“I went back to my surgery and had a little self-examination, and, my dear Tony, nothing which the musical instrument makers produce for their Christmas patrons was half as musical as my cardiac region.

“To make absolutely sure, I went up to town and saw Gregorley. He wanted to talk to me about his fans–he is a ‘devil of an old woman, you know, outside his job of work, and collects all sorts of fripperies and frumperies. But I cut short his talk of Greuze and Watteau and made him begin a nice cheap examination. He positively gloated over me, and really I had that pleasing sensation which every benefactor, who gives an unexpected treat to the poor, must possess, for I recognized that I was an exceptional case.

“He tells me that I have three weeks to live, and he was anxious that I should pack myself in wadding, stretch myself calmly upon cee-springs and await dissolution like a gentleman. That, of course, is absurd. If I thought that I should go out in an inconvenient manner I should do as he suggests, but I have made up my mind to die in the library, which is a nice, cosy, cheerful room, and one in which any man, with a taste for books and good prints, would elect to die in.

“Now, the climax of this letter comes hereunder.

“I have the best practice in England in this town, and I am most anxious that you shall come along and take it. You’ve got plenty of money–I am leaving you some twenty-four thousand pounds to add to your fortune–this house is a beautiful old place, dating back to the Elizabethan period, and the grounds and garden have been my especial care. I want you to take charge of my papers, destroying such as you wish, and publishing the others anonymously, for I think I have collected one or two facts concerning the Renaissance.

“You will get on with my patients if you are rude to them systematically, if your attitude is one of brusqueness tempered with scepticism. Keep clear of the churches–this place is a veritable hotbed of Christianity–avoid open partisanship, vote solidly Tory, and you will be happy.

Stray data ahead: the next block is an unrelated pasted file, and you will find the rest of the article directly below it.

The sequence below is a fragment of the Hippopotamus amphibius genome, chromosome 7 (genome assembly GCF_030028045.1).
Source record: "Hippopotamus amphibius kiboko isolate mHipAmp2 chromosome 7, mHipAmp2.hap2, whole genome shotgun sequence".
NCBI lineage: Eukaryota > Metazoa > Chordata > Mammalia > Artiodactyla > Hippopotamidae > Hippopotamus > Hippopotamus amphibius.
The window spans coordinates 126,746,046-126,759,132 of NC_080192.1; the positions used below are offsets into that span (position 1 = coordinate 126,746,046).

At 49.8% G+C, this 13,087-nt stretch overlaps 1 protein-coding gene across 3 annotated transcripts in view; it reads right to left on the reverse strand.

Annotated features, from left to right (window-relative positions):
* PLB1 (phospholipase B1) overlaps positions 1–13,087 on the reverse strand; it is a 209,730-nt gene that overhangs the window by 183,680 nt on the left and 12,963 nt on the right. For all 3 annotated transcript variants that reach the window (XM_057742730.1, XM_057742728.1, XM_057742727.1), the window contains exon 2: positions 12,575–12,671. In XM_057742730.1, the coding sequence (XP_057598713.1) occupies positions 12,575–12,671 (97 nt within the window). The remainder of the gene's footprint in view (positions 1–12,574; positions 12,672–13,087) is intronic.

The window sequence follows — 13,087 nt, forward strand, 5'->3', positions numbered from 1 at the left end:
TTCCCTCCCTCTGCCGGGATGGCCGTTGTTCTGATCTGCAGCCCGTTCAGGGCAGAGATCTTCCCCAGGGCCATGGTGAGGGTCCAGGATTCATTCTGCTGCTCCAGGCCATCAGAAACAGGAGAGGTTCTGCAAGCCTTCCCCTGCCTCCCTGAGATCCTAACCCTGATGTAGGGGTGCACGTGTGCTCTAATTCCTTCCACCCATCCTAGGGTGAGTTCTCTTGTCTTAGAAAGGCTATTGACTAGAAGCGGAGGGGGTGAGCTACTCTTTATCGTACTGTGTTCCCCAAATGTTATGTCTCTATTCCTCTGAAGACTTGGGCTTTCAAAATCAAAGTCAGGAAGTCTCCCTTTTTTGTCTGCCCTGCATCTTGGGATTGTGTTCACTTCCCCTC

“You will find Bulboro’ as full of microbes as the most pestilential of Congo swamps. The microbe which devastates this town most is the microbe of intolerance, and a genial hatred of every other person’s religion is a predominant characteristic of every citizen.

“I speak of the churches, because, between them, they make up Bulboro’s life. Not one of our hundred thousand but has a conviction amounting almost to a certainty, that life on the other side of the veil will hold something more precious for him than it holds for his neighbour.

“You will find Heron Wendall something of a slacker, but clever. He is the Rector, tending to the moral and spiritual needs of such as do not require salvation so much as encouragement to continue in the faith that salvation is superfluous in their cases; they are the old soldiers of Christianity, skilled in its goose-steps, in its battalion drills and its conventional formations.

“Childe is of the rabble, a Baptist, a Saint and a Martyr (he was in Bulboro’ jail for three weeks for non-payment of rates on the education question). Short, another variety of Baptist, is oleaginous, full of ‘God-bless-you’s!’ delivered with mechanical fervour. He has a history of gastric trouble. I think you will have him on your hands one of these days.

“Stope is the Congregationalist–a lean, youngish man with a stoop, and declamatory in conversation. An ambitious man, he’ll be the Liberal candidate at the next election. He is pleasant, sound on questions of research (‘ware Childe, by the way, who is anti-vivisection, anti-vaccination and a vegetarian), but a dangerous man.

“The Papist is Carter, austere, tolerant as a Jesuit, a gentleman and straight. Regarding you as irretrievably damned in the next world, he will do his best to entertain you in this.